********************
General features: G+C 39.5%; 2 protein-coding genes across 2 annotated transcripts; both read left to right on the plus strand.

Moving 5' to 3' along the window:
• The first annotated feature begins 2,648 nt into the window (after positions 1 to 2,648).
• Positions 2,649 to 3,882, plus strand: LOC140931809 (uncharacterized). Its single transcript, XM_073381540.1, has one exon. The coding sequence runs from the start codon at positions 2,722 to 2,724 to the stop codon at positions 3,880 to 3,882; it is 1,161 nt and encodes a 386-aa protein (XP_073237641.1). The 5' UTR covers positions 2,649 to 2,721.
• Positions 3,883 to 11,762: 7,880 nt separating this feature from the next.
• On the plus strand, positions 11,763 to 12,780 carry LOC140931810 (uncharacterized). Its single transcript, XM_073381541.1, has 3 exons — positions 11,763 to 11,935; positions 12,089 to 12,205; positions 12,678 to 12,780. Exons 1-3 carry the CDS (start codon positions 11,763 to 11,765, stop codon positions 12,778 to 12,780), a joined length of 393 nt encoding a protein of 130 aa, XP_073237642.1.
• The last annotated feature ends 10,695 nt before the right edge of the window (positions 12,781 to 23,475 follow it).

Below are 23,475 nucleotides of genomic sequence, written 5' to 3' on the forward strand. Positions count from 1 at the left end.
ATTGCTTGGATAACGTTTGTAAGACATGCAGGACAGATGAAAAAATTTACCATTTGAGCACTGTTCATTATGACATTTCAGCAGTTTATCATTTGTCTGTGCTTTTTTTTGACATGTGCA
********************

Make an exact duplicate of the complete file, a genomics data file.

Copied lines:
General features: G+C 39.5%; 2 protein-coding genes across 2 annotated transcripts; both read left to right on the plus strand.

Moving 5' to 3' along the window:
• The first annotated feature begins 2,648 nt into the window (after positions 1 to 2,648).
• Positions 2,649 to 3,882, plus strand: LOC140931809 (uncharacterized). Its single transcript, XM_073381540.1, has one exon. The coding sequence runs from the start codon at positions 2,722 to 2,724 to the stop codon at positions 3,880 to 3,882; it is 1,161 nt and encodes a 386-aa protein (XP_073237641.1). The 5' UTR covers positions 2,649 to 2,721.
• Positions 3,883 to 11,762: 7,880 nt separating this feature from the next.
• On the plus strand, positions 11,763 to 12,780 carry LOC140931810 (uncharacterized). Its single transcript, XM_073381541.1, has 3 exons — positions 11,763 to 11,935; positions 12,089 to 12,205; positions 12,678 to 12,780. Exons 1-3 carry the CDS (start codon positions 11,763 to 11,765, stop codon positions 12,778 to 12,780), a joined length of 393 nt encoding a protein of 130 aa, XP_073237642.1.
• The last annotated feature ends 10,695 nt before the right edge of the window (positions 12,781 to 23,475 follow it).

Below are 23,475 nucleotides of genomic sequence, written 5' to 3' on the forward strand. Positions count from 1 at the left end.
ATTGCTTGGATAACGTTTGTAAGACATGCAGGACAGATGAAAAAATTTACCATTTGAGCACTGTTCATTATGACATTTCAGCAGTTTATCATTTGTCTGTGCTTTTTTTTGACATGTGCA